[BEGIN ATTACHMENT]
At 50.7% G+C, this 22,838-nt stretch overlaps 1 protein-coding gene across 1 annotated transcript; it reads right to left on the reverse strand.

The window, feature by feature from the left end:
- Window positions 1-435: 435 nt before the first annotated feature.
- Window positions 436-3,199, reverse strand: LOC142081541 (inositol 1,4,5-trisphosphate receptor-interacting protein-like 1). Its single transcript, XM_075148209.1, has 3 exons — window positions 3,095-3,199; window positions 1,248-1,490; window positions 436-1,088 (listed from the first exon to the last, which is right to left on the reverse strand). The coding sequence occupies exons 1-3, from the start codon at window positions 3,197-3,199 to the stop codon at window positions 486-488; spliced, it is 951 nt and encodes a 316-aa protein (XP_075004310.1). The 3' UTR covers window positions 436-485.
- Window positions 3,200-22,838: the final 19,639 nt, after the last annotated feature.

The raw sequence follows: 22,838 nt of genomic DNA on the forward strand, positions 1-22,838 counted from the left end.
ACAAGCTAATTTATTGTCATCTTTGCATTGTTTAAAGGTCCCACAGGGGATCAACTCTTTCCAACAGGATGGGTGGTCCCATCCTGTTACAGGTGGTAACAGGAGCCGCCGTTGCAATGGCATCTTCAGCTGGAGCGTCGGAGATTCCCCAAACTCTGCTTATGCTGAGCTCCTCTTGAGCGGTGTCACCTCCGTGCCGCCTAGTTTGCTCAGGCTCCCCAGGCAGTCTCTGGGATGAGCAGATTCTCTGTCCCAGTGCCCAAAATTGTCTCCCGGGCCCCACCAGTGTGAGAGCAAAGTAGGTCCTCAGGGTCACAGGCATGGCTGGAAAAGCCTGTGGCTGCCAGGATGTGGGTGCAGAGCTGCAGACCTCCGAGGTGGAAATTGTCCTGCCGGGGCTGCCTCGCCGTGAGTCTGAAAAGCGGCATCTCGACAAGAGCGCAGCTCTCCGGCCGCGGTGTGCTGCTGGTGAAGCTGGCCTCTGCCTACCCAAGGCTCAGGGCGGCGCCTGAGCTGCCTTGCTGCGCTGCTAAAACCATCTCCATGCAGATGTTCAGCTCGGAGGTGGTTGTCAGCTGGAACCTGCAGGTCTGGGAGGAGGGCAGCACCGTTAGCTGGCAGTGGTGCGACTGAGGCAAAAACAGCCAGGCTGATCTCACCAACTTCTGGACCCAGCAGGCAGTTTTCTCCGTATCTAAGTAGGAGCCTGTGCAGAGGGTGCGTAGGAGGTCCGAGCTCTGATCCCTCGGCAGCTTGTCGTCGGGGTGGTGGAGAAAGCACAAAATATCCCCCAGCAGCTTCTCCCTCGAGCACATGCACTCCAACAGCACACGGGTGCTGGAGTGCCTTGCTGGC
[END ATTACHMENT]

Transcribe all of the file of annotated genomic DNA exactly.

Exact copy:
At 50.7% G+C, this 22,838-nt stretch overlaps 1 protein-coding gene across 1 annotated transcript; it reads right to left on the reverse strand.

The window, feature by feature from the left end:
- Window positions 1-435: 435 nt before the first annotated feature.
- Window positions 436-3,199, reverse strand: LOC142081541 (inositol 1,4,5-trisphosphate receptor-interacting protein-like 1). Its single transcript, XM_075148209.1, has 3 exons — window positions 3,095-3,199; window positions 1,248-1,490; window positions 436-1,088 (listed from the first exon to the last, which is right to left on the reverse strand). The coding sequence occupies exons 1-3, from the start codon at window positions 3,197-3,199 to the stop codon at window positions 486-488; spliced, it is 951 nt and encodes a 316-aa protein (XP_075004310.1). The 3' UTR covers window positions 436-485.
- Window positions 3,200-22,838: the final 19,639 nt, after the last annotated feature.

The raw sequence follows: 22,838 nt of genomic DNA on the forward strand, positions 1-22,838 counted from the left end.
ACAAGCTAATTTATTGTCATCTTTGCATTGTTTAAAGGTCCCACAGGGGATCAACTCTTTCCAACAGGATGGGTGGTCCCATCCTGTTACAGGTGGTAACAGGAGCCGCCGTTGCAATGGCATCTTCAGCTGGAGCGTCGGAGATTCCCCAAACTCTGCTTATGCTGAGCTCCTCTTGAGCGGTGTCACCTCCGTGCCGCCTAGTTTGCTCAGGCTCCCCAGGCAGTCTCTGGGATGAGCAGATTCTCTGTCCCAGTGCCCAAAATTGTCTCCCGGGCCCCACCAGTGTGAGAGCAAAGTAGGTCCTCAGGGTCACAGGCATGGCTGGAAAAGCCTGTGGCTGCCAGGATGTGGGTGCAGAGCTGCAGACCTCCGAGGTGGAAATTGTCCTGCCGGGGCTGCCTCGCCGTGAGTCTGAAAAGCGGCATCTCGACAAGAGCGCAGCTCTCCGGCCGCGGTGTGCTGCTGGTGAAGCTGGCCTCTGCCTACCCAAGGCTCAGGGCGGCGCCTGAGCTGCCTTGCTGCGCTGCTAAAACCATCTCCATGCAGATGTTCAGCTCGGAGGTGGTTGTCAGCTGGAACCTGCAGGTCTGGGAGGAGGGCAGCACCGTTAGCTGGCAGTGGTGCGACTGAGGCAAAAACAGCCAGGCTGATCTCACCAACTTCTGGACCCAGCAGGCAGTTTTCTCCGTATCTAAGTAGGAGCCTGTGCAGAGGGTGCGTAGGAGGTCCGAGCTCTGATCCCTCGGCAGCTTGTCGTCGGGGTGGTGGAGAAAGCACAAAATATCCCCCAGCAGCTTCTCCCTCGAGCACATGCACTCCAACAGCACACGGGTGCTGGAGTGCCTTGCTGGC